Fractal Design Node 605 Case Review: Is Fractal Design Ready for Primetime?by Dustin Sklavos on January 1, 2013 12:01 AM EST
In and Around the Fractal Design Node 605
Where the Fractal Design Node 605 excels is in the same place Fractal Design typically excels: external design. The aesthetic of the Node 605 is beautiful, symmetrical, and can be had in any color you want so long as that color is black. The brushed aluminum finish of the fascia will only look out of place in your entertainment center if the other electronics you have are substantially cheaper looking (and often can be). Plastic is kept at an absolute bare minimum in this chassis.
Lighting is equally minimal, and that's appreciated. There's a soft blue LED behind the power button, and the red IDE activity LED is hidden behind the small drop-down door in the front of the case. That door also hides all of the I/O. Two USB 3.0 ports are on tap, and again I'm happy to see the built-in card reader. What may throw some people for a loop is the 6-pin FireWire port. FireWire is a dying standard, but many older video cameras use it, so I can see why Fractal Design would opt to include it on a modern case. I don't know that it will see much use, but it's there.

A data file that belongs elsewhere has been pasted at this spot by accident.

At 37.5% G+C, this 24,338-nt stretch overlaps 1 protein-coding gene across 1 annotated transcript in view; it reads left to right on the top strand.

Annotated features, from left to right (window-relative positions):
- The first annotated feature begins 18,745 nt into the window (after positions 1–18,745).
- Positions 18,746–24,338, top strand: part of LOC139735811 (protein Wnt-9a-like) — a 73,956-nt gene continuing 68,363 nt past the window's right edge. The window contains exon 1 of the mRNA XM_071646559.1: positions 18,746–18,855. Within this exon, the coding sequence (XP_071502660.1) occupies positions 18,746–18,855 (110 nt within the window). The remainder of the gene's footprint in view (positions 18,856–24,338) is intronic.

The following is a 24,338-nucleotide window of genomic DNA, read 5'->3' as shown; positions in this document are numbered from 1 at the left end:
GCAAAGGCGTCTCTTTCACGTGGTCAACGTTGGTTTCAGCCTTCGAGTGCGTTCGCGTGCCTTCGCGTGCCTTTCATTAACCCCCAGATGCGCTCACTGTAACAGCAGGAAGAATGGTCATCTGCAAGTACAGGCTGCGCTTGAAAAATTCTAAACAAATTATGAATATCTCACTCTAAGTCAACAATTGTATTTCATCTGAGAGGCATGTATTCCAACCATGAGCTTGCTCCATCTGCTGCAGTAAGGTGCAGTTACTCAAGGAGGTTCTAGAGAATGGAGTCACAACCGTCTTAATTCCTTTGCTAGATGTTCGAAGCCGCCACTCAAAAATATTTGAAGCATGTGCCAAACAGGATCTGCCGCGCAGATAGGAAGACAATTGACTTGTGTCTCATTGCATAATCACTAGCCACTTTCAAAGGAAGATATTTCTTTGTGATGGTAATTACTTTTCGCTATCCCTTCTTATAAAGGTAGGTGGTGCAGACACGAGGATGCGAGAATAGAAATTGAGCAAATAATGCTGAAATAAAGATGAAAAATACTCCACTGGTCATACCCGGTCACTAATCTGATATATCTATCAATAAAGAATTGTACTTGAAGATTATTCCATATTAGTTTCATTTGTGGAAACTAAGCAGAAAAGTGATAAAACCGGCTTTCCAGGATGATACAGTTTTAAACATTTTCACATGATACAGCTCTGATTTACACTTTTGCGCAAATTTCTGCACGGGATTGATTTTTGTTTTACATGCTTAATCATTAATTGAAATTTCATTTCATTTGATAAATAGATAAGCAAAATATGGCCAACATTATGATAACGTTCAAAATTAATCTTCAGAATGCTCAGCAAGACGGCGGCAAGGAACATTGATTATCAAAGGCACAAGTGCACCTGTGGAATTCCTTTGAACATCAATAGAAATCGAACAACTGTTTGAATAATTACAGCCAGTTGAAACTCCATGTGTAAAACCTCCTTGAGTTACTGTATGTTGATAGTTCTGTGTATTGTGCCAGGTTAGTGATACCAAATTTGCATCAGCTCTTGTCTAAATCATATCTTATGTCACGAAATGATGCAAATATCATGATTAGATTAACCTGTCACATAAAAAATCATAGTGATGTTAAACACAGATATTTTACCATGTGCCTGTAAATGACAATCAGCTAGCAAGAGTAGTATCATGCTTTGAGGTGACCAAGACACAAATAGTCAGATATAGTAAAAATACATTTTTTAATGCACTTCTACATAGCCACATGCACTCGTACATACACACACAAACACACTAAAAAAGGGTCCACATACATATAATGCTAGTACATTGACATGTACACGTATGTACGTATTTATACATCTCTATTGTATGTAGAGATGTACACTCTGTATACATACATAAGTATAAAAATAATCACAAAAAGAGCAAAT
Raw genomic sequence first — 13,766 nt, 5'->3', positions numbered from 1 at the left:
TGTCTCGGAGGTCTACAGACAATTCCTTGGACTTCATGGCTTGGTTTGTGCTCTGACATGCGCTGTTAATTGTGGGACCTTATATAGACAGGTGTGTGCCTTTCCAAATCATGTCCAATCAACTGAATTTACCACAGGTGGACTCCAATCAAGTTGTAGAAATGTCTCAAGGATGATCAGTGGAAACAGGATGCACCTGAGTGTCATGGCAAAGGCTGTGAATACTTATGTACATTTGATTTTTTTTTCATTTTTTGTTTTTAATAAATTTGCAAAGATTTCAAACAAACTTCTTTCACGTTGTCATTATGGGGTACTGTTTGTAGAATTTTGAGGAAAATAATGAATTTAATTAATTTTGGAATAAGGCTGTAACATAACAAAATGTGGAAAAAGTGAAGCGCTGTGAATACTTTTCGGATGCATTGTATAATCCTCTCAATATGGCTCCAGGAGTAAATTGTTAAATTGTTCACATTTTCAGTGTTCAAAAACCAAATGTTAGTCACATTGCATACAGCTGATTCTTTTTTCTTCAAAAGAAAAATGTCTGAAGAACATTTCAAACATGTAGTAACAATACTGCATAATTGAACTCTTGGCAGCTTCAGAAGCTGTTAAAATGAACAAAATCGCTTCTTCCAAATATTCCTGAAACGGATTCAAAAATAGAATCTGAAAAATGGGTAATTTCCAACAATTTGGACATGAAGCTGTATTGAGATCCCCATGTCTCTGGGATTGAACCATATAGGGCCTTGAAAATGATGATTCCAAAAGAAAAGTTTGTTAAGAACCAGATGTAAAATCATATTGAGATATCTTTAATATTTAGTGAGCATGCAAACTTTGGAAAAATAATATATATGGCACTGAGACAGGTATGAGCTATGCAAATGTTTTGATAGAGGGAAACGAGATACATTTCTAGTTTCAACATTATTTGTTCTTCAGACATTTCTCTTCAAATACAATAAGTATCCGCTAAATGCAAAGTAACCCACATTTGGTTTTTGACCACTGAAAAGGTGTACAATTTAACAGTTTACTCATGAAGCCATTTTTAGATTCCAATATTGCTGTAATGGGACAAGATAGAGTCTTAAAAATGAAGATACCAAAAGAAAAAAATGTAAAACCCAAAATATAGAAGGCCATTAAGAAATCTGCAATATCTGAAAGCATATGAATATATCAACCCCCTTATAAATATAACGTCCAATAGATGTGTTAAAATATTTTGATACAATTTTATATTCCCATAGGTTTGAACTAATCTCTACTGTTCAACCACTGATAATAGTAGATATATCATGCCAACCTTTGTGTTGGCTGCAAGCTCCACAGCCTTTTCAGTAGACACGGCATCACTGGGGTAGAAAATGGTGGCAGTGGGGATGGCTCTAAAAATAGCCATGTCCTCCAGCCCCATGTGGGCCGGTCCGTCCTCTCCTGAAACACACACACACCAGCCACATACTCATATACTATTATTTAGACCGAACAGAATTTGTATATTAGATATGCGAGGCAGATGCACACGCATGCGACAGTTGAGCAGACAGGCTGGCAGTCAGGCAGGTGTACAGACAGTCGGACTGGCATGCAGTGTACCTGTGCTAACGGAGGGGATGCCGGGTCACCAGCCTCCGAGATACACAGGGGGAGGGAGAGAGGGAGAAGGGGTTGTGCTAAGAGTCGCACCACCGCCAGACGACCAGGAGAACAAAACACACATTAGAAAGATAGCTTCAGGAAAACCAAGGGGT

The sides of the Node 605 both feature 120mm vents; two of these vents conceal 120mm intake fans, while one conceals a mount and the fourth is for cooling the power supply. When you move to the back of the case, you can see how Fractal Design arranged everything, and it's pretty simple: ATX motherboard support on the right side of the case, power supply standing on its side on the left.
Opening the Node 605 is as easy as removing two screws from the back of the case. The top panel slides off easily, and features a large acoustic pad on its underside. Note that there are no thumbscrews used anywhere in this design: nothing in the Node 605 is toolless.
Opening the Node 605, I was frankly surprised at just how simple the interior layout really was. I'm coming from the SilverStone Grandia GD04, which was incredibly involved to work inside. The Node 605 is remarkably straightforward, though: motherboard mounting points are obvious, as is the power supply bay. The pair of drive cages hang off of a single rail in the middle of the case, and all of this is easy to remove with a Phillips head screwdriver.
Superficially, the Node 605 just looks like an almost strictly better GD04. It's unfortunate I can't directly compare the two in performance; the GD04 was my second case review here and I've actually refreshed the testbed twice since then. There's the same positive-pressure internal design, but the Node 605 ditches the large 5.25" optical drive bay in favor of a slimline one at the bottom of the case. It also, and this is important, is missing the third intake fan. The GD04 features an intake fan that blows almost directly on the CPU, but the Node 605 doesn't include it, instead offering an empty fan mount.